At school, she wants to fit in somewhere. That means a falling-out with Julie, who is "replaced" by cool-girl Jenna (Odeya Rush) when things fundamentally shift within Lady Bird, occurs even though everyone present knows that no one can replace your best friend in the world. She meets two guys and thinks it's love both times when it's really just a crush: Danny (Lucas Hedges in a terrific performance), a theater nerd ignoring a gigantic emotional truth about himself until he no longer can, and Kyle (Timothee Chalamet), an anarchist who seems to be floating through life. She attends school dances, makes plans that might not be ideal for those around her but that offer a chance at arriving at those greener grasses, and, ultimately, reclaims some lost bit of herself to which she never realized she had access.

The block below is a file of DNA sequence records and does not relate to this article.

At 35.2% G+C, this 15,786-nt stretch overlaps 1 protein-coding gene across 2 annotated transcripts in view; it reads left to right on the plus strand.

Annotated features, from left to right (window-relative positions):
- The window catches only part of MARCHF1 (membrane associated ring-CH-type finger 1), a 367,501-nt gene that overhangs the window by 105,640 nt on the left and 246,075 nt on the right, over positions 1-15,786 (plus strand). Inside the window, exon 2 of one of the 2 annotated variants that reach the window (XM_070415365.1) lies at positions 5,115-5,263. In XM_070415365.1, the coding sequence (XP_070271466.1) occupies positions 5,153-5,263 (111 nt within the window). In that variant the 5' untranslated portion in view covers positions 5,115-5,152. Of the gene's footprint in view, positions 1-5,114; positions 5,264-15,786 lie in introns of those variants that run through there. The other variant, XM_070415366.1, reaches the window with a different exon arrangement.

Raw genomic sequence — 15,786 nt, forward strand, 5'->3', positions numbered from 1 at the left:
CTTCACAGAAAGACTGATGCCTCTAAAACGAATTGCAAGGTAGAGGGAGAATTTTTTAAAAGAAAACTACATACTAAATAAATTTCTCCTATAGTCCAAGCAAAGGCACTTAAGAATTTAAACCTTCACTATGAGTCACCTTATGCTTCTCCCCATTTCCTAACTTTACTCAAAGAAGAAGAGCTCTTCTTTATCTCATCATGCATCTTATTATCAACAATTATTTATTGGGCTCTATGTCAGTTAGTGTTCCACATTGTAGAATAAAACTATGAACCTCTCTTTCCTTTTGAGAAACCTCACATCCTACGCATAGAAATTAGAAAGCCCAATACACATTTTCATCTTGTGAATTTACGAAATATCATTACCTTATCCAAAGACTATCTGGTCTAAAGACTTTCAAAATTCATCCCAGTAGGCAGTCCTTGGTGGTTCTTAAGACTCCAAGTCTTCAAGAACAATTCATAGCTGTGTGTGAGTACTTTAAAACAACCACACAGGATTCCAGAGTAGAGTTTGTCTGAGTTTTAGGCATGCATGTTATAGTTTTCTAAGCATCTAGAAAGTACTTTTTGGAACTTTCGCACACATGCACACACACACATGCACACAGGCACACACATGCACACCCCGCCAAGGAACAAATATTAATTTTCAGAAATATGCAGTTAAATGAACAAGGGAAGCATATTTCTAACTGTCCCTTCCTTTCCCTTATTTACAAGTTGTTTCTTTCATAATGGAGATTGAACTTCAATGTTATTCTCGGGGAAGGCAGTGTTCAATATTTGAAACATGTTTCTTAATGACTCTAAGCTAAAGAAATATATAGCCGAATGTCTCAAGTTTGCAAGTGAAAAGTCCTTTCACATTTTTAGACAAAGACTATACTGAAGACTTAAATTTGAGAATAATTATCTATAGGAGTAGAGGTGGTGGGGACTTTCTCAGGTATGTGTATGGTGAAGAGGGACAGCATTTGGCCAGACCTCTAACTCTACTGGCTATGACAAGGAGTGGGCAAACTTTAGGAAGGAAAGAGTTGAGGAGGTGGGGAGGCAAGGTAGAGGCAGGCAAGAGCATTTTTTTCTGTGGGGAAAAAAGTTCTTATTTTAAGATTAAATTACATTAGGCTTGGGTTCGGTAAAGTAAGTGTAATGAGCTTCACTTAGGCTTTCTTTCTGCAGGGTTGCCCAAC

There's even more here, every avenue explored thoroughly and satisfyingly within a compact, 93-minute frame. It isn't too much weight for Gerwig to bear, and it certainly isn't for Ronan, whose tremendous performance avoids making the quirks and tics within the character of Lady Bird some sort of joke. She's unique - that's for sure - but that uniqueness never becomes the defining characteristic of the performance. Like all of us, Lady Bird is discovering how she fits in while being her best self, and Lady Bird, a masterpiece about the baby steps that start this journey, understands that, sometimes, it takes a little work even to get to the baby steps.

Film Information

Saoirse Ronan (Lady Bird), Laurie Metcalf (Marion), Tracy Letts (Larry), Lucas Hedges (Danny), Timothee Chalamet (Kyle), Beanie Feldstein (Julie), Jordan Rodrigues (Miguel), Marielle Scott (Shelly), Odeya Rush (Jenna), Stephen McKinley Henderson (Fr. Leviatch), Lois Smith (Sister Sarah Joan).

Directed and written by Greta Gerwig.

Rated R (language, sexual content, brief graphic nudity, teen partying).

93 minutes.

Released in select cities on November 3, 2017.